However, data masking can also be used for non-production environments where testing needs to be conducted on an application. The users testing the environment wouldn’t need to know specific data if their role is just to test the environment and application. Additionally, data masking may be used to adhere to compliance requirements like HIPAA.
What is object tagging?
Another resource for data governance within Snowflake is object tagging. Object tagging enables data stewards to track sensitive data for compliance and discovery, as well as grouping desired objects such as warehouses, databases, tables or views, and columns.
When a tag is created for a table, view, or column, data stewards can determine if the data should be fully masked, partially masked, or unmasked. When tags are associated with a warehouse, a user with the tag role can view the resource usage of the warehouse to determine what, when, and how this object is being utilized.
When is object tagging used?
There are several instances where object tagging can be useful; one use would be tagging “PII” to a column and adding extra text to describe the type of PII data located there. For example, a tag can be created for a warehouse dedicated to the sales department, enabling you to track usage and deduce why a specific warehouse is being used.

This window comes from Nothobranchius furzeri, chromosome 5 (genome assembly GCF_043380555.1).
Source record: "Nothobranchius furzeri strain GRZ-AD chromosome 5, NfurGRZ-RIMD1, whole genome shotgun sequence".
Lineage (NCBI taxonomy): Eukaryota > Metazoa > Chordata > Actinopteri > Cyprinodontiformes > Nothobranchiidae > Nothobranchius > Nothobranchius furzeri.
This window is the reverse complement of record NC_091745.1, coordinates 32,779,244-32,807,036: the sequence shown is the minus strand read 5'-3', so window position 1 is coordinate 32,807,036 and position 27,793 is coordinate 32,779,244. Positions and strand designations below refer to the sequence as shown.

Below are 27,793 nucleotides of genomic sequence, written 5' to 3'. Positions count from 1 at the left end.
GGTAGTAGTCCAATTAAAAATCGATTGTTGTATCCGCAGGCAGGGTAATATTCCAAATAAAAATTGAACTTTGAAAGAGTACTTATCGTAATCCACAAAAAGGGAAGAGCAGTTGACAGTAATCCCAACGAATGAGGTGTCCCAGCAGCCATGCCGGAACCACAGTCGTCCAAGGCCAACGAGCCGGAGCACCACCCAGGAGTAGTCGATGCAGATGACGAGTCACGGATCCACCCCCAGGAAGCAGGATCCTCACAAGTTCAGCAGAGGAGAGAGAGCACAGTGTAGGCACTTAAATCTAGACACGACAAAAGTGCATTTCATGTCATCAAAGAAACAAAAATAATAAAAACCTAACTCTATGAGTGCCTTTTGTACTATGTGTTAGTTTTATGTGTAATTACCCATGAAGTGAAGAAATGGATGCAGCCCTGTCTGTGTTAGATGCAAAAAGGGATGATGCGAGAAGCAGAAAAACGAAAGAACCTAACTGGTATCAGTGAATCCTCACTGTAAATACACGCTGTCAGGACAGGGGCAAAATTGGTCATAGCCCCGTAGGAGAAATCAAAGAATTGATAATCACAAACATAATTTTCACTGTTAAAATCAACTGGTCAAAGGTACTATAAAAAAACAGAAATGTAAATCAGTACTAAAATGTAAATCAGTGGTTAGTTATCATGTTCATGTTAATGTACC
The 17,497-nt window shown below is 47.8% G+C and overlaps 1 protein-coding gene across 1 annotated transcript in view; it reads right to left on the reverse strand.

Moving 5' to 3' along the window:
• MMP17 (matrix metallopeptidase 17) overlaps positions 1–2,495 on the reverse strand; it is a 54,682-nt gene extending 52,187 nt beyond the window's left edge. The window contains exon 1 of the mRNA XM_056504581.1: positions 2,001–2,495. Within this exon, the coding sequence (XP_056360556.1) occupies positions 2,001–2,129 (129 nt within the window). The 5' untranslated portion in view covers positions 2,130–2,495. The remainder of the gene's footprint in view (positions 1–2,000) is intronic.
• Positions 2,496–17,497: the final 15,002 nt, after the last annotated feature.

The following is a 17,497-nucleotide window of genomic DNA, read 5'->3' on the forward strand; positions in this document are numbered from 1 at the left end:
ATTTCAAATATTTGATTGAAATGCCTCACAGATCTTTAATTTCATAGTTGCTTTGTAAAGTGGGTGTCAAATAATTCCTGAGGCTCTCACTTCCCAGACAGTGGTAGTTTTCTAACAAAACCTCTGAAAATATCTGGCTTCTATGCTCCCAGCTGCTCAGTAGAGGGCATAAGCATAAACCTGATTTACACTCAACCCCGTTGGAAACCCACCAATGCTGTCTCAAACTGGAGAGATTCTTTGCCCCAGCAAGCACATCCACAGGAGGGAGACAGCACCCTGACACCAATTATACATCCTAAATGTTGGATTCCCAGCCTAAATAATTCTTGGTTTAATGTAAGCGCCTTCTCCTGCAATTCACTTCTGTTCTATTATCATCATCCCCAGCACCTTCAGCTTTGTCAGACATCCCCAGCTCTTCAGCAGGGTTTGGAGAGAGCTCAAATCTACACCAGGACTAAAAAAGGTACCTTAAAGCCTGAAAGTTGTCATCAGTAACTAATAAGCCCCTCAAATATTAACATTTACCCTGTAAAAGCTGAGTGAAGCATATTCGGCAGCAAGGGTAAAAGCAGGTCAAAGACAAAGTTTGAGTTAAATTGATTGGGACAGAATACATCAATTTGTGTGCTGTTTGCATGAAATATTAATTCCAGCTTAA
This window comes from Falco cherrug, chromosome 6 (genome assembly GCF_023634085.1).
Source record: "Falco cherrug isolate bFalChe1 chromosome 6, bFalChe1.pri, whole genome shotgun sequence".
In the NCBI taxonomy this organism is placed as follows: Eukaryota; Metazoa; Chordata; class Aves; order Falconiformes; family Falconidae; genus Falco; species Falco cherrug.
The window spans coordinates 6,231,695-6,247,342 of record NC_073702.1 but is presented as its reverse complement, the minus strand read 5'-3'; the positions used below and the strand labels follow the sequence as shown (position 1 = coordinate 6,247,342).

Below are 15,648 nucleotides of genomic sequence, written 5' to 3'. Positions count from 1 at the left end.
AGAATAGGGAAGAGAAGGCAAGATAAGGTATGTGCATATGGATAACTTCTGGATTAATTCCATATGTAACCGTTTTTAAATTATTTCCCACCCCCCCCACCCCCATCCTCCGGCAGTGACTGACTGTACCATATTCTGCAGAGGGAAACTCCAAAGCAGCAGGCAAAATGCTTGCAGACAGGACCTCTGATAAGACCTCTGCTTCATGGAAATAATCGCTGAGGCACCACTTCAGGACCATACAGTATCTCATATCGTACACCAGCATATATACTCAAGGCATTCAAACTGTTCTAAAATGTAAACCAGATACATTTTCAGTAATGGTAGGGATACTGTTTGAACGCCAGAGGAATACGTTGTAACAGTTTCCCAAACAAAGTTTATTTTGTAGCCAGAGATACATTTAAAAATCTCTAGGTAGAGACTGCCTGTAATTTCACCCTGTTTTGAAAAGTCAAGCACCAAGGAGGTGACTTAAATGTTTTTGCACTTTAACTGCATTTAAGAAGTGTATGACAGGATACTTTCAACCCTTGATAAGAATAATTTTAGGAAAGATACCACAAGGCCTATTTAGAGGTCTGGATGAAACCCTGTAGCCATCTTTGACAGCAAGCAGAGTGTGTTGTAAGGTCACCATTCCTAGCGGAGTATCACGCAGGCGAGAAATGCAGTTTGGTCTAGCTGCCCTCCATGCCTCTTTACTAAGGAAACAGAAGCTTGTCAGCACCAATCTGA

Where can data governance be applied?
Data governance applies to many industries that maintain a vast amount of data from their systems, including healthcare, supply chain and logistics, and insurance; and an effective data governance strategy may use data masking and object tagging in conjunction with each other.
As previously mentioned, one common use case for data masking is for insurance customers’ PII. Normally, analysts wouldn’t need to analyze the personal information of a customer to uncover useful information leading to key business decisions. Therefore, the administrator would be able to mask columns for the customer’s name, phone number, address, social security number, and account number without interfering with analysis.
Object tagging is also valuable within the insurance industry as there is such a vast amount of data collected and consumed. A strong percentage of that data is sensitive information. Because there is so much data and it can be difficult to track those individual pieces of information, Snowflake’s object tagging feature can help with identifying and tracking the usage of those sensitive values for the business user.
Using dynamic data masking and object tagging together, you will be able to gain insights into the locations of your sensitive data and the amount specific warehouses, tables, or columns are being used.